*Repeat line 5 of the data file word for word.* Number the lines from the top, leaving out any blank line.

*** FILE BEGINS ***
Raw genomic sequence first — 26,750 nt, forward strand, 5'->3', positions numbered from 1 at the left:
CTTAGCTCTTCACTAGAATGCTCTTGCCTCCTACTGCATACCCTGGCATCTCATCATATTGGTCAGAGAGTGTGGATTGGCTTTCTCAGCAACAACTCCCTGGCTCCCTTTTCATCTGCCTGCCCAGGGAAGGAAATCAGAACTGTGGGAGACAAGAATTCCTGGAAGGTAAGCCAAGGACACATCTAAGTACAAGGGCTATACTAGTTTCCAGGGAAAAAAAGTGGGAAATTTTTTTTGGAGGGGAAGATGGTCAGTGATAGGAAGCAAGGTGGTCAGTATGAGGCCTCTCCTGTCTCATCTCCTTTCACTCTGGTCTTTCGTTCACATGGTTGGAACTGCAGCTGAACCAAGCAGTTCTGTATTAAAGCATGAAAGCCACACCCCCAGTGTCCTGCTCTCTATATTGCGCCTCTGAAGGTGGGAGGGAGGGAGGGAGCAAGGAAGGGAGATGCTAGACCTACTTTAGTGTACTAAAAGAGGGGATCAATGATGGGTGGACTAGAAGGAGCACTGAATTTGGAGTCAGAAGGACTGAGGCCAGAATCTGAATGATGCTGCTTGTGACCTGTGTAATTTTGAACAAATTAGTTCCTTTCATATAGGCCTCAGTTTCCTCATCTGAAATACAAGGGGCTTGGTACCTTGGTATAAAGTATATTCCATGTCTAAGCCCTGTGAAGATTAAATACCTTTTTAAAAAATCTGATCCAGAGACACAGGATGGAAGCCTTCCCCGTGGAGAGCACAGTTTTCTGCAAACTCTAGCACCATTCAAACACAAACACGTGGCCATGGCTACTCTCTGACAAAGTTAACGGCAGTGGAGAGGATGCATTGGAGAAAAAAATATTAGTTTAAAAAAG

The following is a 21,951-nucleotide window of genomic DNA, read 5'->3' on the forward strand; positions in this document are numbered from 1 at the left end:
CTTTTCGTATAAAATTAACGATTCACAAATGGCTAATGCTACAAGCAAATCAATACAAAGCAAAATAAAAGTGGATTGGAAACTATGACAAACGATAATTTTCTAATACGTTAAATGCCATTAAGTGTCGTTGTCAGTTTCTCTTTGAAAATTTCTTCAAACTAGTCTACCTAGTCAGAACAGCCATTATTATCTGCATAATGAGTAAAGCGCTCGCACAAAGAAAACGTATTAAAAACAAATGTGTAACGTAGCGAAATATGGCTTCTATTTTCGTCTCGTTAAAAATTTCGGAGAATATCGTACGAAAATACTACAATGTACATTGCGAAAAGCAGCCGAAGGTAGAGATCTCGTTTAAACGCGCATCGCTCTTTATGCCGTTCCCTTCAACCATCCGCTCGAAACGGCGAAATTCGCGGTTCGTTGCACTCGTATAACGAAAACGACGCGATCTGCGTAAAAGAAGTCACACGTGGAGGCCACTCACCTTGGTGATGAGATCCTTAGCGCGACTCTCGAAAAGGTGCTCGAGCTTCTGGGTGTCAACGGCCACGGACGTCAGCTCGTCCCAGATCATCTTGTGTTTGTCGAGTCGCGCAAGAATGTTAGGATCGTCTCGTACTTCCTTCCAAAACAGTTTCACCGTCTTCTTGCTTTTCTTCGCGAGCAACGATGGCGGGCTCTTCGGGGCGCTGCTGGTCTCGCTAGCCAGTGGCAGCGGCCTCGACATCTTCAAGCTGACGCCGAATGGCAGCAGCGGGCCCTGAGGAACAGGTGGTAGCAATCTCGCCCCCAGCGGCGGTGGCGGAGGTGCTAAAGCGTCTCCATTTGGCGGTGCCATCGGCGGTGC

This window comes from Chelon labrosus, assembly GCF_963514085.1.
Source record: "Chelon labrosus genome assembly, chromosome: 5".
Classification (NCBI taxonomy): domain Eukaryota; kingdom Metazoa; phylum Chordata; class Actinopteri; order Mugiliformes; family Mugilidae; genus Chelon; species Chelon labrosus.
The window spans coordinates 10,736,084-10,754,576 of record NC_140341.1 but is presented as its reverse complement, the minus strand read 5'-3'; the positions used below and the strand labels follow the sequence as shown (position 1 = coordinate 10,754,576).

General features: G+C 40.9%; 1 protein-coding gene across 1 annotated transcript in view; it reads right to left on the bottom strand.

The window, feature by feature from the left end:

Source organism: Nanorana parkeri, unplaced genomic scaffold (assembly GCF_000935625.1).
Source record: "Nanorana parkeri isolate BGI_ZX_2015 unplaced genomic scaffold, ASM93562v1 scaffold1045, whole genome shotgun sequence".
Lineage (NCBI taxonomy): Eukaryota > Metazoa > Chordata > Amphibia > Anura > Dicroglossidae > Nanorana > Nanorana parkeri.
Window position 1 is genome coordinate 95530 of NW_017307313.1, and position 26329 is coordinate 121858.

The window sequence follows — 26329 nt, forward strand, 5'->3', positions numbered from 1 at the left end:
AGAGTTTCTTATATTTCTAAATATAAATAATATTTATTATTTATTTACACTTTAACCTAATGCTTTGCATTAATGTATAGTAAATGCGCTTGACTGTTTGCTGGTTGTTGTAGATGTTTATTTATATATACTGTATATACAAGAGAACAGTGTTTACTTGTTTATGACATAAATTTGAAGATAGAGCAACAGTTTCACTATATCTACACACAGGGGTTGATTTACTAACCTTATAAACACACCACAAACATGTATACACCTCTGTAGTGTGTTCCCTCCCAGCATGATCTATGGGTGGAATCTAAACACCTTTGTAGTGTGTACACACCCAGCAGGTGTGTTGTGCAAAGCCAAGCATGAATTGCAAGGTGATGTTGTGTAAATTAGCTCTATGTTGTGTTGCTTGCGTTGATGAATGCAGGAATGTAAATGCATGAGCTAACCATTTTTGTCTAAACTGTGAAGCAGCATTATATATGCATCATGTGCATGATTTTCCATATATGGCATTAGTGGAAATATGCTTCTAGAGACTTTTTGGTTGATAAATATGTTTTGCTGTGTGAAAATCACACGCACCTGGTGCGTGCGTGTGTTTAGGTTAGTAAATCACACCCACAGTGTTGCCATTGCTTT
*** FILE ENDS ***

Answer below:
This window comes from Chelon labrosus, assembly GCF_963514085.1.